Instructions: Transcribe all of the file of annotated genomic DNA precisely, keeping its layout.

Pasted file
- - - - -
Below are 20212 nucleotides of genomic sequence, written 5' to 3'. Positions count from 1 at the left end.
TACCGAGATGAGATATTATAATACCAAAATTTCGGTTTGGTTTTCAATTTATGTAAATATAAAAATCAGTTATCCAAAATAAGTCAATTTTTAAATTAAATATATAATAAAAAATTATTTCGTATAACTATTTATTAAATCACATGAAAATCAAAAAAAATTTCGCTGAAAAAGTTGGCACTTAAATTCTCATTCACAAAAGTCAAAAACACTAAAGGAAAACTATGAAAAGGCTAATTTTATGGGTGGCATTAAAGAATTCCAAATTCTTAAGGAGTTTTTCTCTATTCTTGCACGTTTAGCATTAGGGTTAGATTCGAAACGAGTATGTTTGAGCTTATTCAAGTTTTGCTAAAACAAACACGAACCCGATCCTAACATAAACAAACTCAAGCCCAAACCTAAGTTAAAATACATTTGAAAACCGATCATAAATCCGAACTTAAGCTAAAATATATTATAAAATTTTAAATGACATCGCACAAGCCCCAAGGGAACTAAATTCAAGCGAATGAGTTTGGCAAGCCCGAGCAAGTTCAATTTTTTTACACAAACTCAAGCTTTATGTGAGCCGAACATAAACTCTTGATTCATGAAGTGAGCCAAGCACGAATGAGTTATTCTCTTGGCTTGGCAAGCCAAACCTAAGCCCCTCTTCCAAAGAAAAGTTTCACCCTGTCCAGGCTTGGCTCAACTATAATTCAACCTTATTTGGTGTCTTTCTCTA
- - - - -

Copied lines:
Below are 20212 nucleotides of genomic sequence, written 5' to 3'. Positions count from 1 at the left end.
TACCGAGATGAGATATTATAATACCAAAATTTCGGTTTGGTTTTCAATTTATGTAAATATAAAAATCAGTTATCCAAAATAAGTCAATTTTTAAATTAAATATATAATAAAAAATTATTTCGTATAACTATTTATTAAATCACATGAAAATCAAAAAAAATTTCGCTGAAAAAGTTGGCACTTAAATTCTCATTCACAAAAGTCAAAAACACTAAAGGAAAACTATGAAAAGGCTAATTTTATGGGTGGCATTAAAGAATTCCAAATTCTTAAGGAGTTTTTCTCTATTCTTGCACGTTTAGCATTAGGGTTAGATTCGAAACGAGTATGTTTGAGCTTATTCAAGTTTTGCTAAAACAAACACGAACCCGATCCTAACATAAACAAACTCAAGCCCAAACCTAAGTTAAAATACATTTGAAAACCGATCATAAATCCGAACTTAAGCTAAAATATATTATAAAATTTTAAATGACATCGCACAAGCCCCAAGGGAACTAAATTCAAGCGAATGAGTTTGGCAAGCCCGAGCAAGTTCAATTTTTTTACACAAACTCAAGCTTTATGTGAGCCGAACATAAACTCTTGATTCATGAAGTGAGCCAAGCACGAATGAGTTATTCTCTTGGCTTGGCAAGCCAAACCTAAGCCCCTCTTCCAAAGAAAAGTTTCACCCTGTCCAGGCTTGGCTCAACTATAATTCAACCTTATTTGGTGTCTTTCTCTA